Despite this evidence, Plaintiff maintains in his brief to this Court Desmond "did not provide any basis for her testimony that Plaintiff's SBI criminal history was amended by 19 August 2011." Additionally, Plaintiff contends Desmond "did not testify that she had personal knowledge of that action." Plaintiff also contends Desmond "did not identify any SBI records showing that such updating action had been taken at that time or before." This contention is meritless. As stated supra , Defendant introduced a 2015 printout of Plaintiff's criminal record stating it was updated in 2011. Additionally, this printout correctly showed Plaintiff's murder conviction was "null and void," and had no legal effect. We conclude this SBI printout constituted competent evidence for the Commission to base its finding the SBI correctly maintained and updated Plaintiff's database.
Plaintiff also contends "Agent Desmond did not identify any source for her information, any document supporting her information, or any way she could determine that information or that the SBI saves that information." Again, this contention is meritless since Defendant introduced an SBI printout stating it updated its database to reflect Plaintiff's revised criminal history in 2011.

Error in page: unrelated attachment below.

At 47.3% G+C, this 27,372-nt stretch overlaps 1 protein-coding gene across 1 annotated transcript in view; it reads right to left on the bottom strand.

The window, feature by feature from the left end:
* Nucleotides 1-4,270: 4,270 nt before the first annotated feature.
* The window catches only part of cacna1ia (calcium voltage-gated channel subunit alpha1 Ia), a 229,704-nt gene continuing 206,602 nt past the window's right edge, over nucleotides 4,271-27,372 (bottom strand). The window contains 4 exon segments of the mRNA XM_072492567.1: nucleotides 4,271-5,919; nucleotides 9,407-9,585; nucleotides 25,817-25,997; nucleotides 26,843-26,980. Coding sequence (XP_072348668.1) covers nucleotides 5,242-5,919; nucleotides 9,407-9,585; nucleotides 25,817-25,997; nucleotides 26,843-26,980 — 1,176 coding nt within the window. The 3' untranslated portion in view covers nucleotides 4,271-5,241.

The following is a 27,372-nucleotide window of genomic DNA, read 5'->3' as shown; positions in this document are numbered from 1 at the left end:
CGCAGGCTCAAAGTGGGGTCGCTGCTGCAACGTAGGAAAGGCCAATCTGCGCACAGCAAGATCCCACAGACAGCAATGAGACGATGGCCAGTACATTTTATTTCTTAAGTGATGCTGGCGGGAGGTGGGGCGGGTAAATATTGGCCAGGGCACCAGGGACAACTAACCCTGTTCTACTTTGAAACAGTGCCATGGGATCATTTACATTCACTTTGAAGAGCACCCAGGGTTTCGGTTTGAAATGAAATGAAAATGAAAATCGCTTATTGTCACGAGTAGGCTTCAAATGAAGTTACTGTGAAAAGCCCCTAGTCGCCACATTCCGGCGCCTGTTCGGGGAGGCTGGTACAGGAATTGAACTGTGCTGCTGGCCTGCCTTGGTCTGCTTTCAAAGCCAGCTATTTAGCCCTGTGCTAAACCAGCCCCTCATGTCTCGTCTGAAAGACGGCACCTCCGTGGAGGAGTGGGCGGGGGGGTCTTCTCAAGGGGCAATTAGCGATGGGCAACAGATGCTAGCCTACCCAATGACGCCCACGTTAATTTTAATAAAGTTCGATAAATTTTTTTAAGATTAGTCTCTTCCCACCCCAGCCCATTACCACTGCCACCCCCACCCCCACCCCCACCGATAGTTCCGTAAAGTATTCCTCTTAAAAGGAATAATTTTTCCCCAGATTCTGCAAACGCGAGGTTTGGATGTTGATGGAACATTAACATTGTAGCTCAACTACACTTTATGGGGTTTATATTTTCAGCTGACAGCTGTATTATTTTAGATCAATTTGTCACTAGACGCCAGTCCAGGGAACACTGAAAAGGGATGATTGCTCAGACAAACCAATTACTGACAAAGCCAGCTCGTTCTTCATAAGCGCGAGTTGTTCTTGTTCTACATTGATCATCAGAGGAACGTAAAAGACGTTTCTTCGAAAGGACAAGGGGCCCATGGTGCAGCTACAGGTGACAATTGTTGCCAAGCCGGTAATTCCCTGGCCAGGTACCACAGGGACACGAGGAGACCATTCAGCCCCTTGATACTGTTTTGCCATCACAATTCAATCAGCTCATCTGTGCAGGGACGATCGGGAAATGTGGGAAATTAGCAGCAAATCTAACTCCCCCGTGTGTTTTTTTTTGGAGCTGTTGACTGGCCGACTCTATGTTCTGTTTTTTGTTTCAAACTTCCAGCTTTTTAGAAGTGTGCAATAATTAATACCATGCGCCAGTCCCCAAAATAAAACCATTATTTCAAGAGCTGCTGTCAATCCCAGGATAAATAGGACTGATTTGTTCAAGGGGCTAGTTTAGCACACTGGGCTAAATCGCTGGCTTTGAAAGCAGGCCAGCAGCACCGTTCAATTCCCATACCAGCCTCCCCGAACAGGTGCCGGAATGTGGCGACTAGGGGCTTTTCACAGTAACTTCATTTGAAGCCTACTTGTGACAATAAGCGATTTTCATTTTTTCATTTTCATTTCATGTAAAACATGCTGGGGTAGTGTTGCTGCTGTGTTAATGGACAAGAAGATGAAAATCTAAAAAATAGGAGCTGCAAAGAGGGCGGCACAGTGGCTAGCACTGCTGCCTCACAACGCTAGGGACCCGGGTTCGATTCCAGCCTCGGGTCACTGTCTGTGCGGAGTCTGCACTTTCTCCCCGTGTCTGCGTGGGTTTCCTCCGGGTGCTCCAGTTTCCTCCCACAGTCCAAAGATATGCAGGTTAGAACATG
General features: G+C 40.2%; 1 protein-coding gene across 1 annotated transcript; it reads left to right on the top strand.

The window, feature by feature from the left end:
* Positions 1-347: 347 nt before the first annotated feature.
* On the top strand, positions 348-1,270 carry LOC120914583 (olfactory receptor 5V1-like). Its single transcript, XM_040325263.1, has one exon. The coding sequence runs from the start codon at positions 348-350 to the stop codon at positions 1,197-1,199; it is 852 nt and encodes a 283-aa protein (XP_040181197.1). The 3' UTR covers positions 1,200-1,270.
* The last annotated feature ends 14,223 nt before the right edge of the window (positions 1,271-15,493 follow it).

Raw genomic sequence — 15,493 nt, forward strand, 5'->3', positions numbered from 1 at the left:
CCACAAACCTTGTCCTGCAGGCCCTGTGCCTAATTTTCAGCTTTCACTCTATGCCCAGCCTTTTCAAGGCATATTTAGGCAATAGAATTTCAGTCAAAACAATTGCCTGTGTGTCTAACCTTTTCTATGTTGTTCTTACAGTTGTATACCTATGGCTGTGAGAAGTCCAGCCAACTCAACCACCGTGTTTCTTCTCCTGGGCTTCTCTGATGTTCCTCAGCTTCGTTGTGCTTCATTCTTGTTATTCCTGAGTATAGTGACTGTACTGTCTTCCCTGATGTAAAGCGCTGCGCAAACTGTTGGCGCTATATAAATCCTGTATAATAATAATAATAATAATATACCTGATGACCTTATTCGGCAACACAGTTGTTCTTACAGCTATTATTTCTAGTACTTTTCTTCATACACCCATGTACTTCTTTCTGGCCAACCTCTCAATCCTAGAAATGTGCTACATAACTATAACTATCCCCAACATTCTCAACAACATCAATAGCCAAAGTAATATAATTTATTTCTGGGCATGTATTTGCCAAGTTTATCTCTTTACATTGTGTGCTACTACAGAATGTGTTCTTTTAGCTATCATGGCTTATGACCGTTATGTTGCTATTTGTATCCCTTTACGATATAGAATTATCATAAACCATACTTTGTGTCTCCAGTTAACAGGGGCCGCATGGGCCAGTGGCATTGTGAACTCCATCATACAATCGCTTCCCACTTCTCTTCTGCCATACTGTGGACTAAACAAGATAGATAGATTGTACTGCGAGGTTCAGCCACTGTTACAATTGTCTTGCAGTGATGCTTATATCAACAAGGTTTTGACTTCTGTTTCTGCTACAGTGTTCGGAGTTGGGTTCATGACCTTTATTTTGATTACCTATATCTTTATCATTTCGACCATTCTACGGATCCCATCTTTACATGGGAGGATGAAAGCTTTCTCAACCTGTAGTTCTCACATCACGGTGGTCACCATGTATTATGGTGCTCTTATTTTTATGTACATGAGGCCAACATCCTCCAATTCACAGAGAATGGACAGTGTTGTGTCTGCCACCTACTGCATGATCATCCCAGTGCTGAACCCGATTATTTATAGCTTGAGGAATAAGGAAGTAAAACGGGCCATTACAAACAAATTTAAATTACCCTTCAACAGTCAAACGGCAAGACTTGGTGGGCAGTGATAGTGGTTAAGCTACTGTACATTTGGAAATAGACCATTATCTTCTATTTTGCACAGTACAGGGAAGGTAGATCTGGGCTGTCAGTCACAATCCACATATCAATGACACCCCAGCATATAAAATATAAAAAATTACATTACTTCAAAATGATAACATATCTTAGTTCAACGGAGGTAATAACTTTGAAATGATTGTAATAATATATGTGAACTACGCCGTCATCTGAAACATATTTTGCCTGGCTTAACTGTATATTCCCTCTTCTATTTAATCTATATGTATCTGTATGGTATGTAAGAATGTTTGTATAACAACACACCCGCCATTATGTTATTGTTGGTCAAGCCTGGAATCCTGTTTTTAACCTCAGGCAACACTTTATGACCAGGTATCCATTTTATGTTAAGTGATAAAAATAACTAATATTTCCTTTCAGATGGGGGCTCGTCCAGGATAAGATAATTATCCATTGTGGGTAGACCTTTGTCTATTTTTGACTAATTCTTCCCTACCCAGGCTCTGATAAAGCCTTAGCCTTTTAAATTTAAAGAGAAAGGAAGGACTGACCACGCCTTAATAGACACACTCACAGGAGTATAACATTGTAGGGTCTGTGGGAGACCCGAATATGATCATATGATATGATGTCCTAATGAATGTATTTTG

Finally, Plaintiff contends:
There was no reason for the SBI to update or correct Plaintiff's criminal history on 19 August 2011. Agent Desmond testified that the SBI updates its criminal history records only upon receiving updated information from an agency, and there was no evidence that any agency had submitted updated information or had any reason to submit updated information on or around that date. Indeed, the only evidence of any reason that the SBI might have had to revisit plaintiff's criminal history record since the decision reversing his conviction was when Plaintiff filed this action in March 2015.
This is Plaintiff's entire argument and analysis on this issue. Plaintiff gives no legal authority or otherwise further argues this contention. Additionally, Plaintiff fails to show why the SBI's criminal record printout is not competent evidence. "It is not the duty of this Court to supplement an appellant's brief with legal authority or arguments not contained therein." Goodson v. P.H. Glatfelter Co. , 171 N.C. App. 596, 606, 615 S.E.2d 350, 358 (2005). This assignment of error is deemed abandoned by virtue of N.C. R. App. P. 28(b)(6) (2017).
We conclude Defendant presented competent evidence showing Defendant accurately updated and maintained Plaintiff's criminal record. That competent evidence was the predicate for the Commission's Findings of Fact, and its subsequent Conclusions of Law. We therefore affirm the Commission's Order.
Report per Rule 30(e).
Judges DIETZ and ZACHARY concur.